I just spent a week moving my mom from her “soon to be” previous home in MN down permanently to her formerly “winter only” home in TX. A lot of elderly, retired Minne-soh-tons (say with “you betcha”) follow that same pattern. They are raised in MN and then raise their families in Minnesota. I love Minnesota. I was raised there and raised my family there. But, when a change in my career took me down south of the frost line, I fully realized why most Minnesotans find a place to hibernate other than Minnesota in the latter years of their lives. Two words…Snow and Cold. I only miss the snow on a couple of days of the year…Christmas eve and Christmas. After that, you can have it back. I digress…so, where was I…oh, yes, driving my mom to Texas.
She lives just north of the Mexican border. The landscape is, well, brown, dry and pretty desert-like. It's less than portrait scenic though it has it's beauty. In my mom's backyard was a vibrant, growing cactus. Two years ago it was about the size of a thumb. It now stands over 5 feet tall with multiple branches or arms or whatever you call cactus growths. My mom also told me that it has the most beautiful flower that blooms on the cactus. A big white flower about 6 inches in diameter blooms on the cactus for 1 day! 1 day. Then it curls up and falls off the cactus. And, of course it has the prickly thorns as well. I've seen plenty of cactus before. They are interesting plants. They adapt to their surroundings. They don't need much water which is good since they grow in the desert. They have a shallow root system and aren't very difficult to take down or destroy. They have elements of beauty like the one day flower and unique shapes but they are short lived and have to be enjoyed from afar. There is nothing warm and noble about a cactus, in my mind. I admire their ability to thrive in harsh surroundings but overall I don't find them too appealing or majestic.
As I thought about the characteristics of a cactus I began to contrast it with a tree. They did have trees down where my mom lived but most of them were palm trees. A few oak trees. Of course, they also had fruit trees. But, as I mentioned, overall it's sparse. Not at all like my home state of Minnesota or even here in Arkansas. Trees abound. The odors of spring flowers budding from newly formed branches fill the air, followed by lush greenery throughout the summer leading to a cascade of brilliant color in the fall. Then, when they are done sharing their magnificence, they shed their leaves and regroup during a colder, harsher season only to start the cycle again next spring. Trees grow deep roots. They need a lot of water. Their root system stabilizes the trees so that they can withstand most of the storms they encounter. They provide shade and places to nest. They have a strong trunk and need to be pruned to direct the nourishing food from the roots to the branches to continue to produce vibrant foliage, flowers and fruit. In other words, trees are a lot different than cactus. They need a lot more maintenance but the result is much more beautiful (in my opinion). How does this relate to fatherhood?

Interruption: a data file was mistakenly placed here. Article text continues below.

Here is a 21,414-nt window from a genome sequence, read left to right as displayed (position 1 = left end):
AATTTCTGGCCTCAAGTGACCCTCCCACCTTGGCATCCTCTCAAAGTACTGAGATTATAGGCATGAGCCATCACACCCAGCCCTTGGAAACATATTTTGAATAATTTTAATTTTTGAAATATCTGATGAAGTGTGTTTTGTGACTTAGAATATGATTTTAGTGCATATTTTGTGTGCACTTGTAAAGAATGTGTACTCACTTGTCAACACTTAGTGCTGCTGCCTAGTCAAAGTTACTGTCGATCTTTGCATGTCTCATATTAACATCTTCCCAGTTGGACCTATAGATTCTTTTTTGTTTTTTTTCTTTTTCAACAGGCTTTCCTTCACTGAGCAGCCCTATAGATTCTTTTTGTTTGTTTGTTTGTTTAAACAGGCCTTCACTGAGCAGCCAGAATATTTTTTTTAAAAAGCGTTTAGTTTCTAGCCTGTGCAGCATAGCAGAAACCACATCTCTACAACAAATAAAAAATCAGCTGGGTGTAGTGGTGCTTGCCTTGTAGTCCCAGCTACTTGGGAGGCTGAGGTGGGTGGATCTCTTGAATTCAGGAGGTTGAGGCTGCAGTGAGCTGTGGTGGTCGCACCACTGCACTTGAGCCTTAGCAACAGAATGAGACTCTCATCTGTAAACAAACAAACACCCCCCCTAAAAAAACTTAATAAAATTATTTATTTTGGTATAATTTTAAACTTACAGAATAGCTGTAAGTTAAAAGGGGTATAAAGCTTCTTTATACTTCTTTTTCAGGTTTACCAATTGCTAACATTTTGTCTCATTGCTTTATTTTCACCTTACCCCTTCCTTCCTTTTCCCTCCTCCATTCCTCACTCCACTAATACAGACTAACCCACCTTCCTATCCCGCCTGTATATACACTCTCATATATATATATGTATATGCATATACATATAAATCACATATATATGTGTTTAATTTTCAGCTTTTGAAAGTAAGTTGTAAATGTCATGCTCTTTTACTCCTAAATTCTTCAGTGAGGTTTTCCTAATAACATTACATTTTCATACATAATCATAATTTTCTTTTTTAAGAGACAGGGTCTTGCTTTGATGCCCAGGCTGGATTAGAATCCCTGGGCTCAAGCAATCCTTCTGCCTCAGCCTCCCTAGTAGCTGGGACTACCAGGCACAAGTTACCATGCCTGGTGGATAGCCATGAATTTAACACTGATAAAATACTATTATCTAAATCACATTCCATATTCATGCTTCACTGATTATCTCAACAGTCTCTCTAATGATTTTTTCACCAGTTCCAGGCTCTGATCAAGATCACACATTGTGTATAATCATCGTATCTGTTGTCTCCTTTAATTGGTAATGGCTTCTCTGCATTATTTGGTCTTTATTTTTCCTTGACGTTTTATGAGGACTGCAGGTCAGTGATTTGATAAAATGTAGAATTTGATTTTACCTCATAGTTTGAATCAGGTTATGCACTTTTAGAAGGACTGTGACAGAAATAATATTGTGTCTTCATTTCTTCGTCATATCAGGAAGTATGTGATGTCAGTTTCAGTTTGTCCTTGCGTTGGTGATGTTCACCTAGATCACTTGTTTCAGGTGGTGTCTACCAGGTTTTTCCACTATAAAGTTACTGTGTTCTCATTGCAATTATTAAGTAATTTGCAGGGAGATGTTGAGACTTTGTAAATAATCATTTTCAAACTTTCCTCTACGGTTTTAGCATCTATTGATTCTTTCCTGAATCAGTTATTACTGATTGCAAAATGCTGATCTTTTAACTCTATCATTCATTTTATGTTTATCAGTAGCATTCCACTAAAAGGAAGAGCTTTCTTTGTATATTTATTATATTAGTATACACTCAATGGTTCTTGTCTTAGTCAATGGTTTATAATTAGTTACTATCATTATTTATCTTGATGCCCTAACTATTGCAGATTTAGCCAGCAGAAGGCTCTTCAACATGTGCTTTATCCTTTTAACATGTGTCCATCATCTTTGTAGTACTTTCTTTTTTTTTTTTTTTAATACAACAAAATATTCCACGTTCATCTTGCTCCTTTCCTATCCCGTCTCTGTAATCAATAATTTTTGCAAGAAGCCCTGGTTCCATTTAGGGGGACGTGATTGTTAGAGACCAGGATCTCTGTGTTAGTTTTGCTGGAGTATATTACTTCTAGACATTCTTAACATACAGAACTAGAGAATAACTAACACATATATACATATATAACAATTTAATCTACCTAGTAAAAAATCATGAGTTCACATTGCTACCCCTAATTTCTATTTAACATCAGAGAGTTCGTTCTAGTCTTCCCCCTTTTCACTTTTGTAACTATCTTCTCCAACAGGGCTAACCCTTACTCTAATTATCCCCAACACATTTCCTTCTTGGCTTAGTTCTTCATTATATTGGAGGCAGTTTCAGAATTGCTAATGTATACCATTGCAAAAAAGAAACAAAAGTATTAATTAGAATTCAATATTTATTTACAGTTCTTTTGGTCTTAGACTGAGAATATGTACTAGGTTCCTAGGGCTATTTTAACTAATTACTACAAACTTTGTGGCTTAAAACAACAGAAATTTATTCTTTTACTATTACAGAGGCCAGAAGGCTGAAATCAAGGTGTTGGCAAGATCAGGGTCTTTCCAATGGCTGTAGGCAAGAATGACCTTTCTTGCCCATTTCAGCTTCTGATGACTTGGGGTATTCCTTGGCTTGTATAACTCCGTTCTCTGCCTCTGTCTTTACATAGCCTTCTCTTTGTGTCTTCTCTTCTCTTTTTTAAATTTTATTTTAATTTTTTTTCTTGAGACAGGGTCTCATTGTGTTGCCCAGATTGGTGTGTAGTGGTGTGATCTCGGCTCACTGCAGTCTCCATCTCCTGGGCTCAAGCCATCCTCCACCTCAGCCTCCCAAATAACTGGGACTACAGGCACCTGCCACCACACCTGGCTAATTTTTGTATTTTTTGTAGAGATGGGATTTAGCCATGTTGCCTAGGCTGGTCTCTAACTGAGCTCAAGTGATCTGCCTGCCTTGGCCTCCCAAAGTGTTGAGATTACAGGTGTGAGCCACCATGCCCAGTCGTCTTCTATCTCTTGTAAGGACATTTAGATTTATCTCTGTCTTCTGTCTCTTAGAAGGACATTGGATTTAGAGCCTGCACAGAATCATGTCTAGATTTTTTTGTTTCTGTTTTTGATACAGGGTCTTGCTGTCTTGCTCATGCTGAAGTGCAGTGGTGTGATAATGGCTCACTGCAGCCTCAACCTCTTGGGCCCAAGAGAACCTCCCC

Sometimes I felt like I invested about as much in my children as the earth invests in a cactus. They were on their own with a little bit of help from me. I was too busy to water them with time, teaching (about life, God and themselves) and encouragement. Then I would wonder why their attitude might be prickly or why they seemed so unstable in areas of life. But, as I grew in my fathering (helped by friends, my wife and mostly by God's Word) and became more intentional to water and feed them with my attention, investment in helping them learn about God and life and by sharing words of encouragement they began to look more like trees and less like cactuses.
My “kids” are 24, 22 and 20. They aren't perfect as I am not perfect. But I see that the time that was spent on them was not wasted. They are blossoming into young adults that are secure in who they are, love The Lord and are pursuing Him with their lives, not simply co-opting faith from my wife and me. I know that many of you have children that you have invested in and intentionally built into them with your time and love and they still went a different way, the way of the cactus. Remember that the verse, “train them up in the way they should go and when they are old they will not depart from it” is a Proverb, not a promise. That means, if we want any chance of seeing them grow up as majestic trees in their life, this is a minimum requirement…that they be trained up. Invested in. Cared for. Loved always. But, even then they could turn and follow a different path, much like the prodigal son did.
I'm grateful that God has given us a blueprint as dads to use in helping us do what we cannot do ourselves. God's Word is our source for planting trees instead of cactuses. It takes a lot more care, time and patience to raise a tree than it does a cactus. But, the benefits are so much greater. I enjoyed looking at my mom's cactus. But, when I saw the beauty of the fall foliage I was reminded of the magnificence of a tree…and the magnificence of my children, God's children.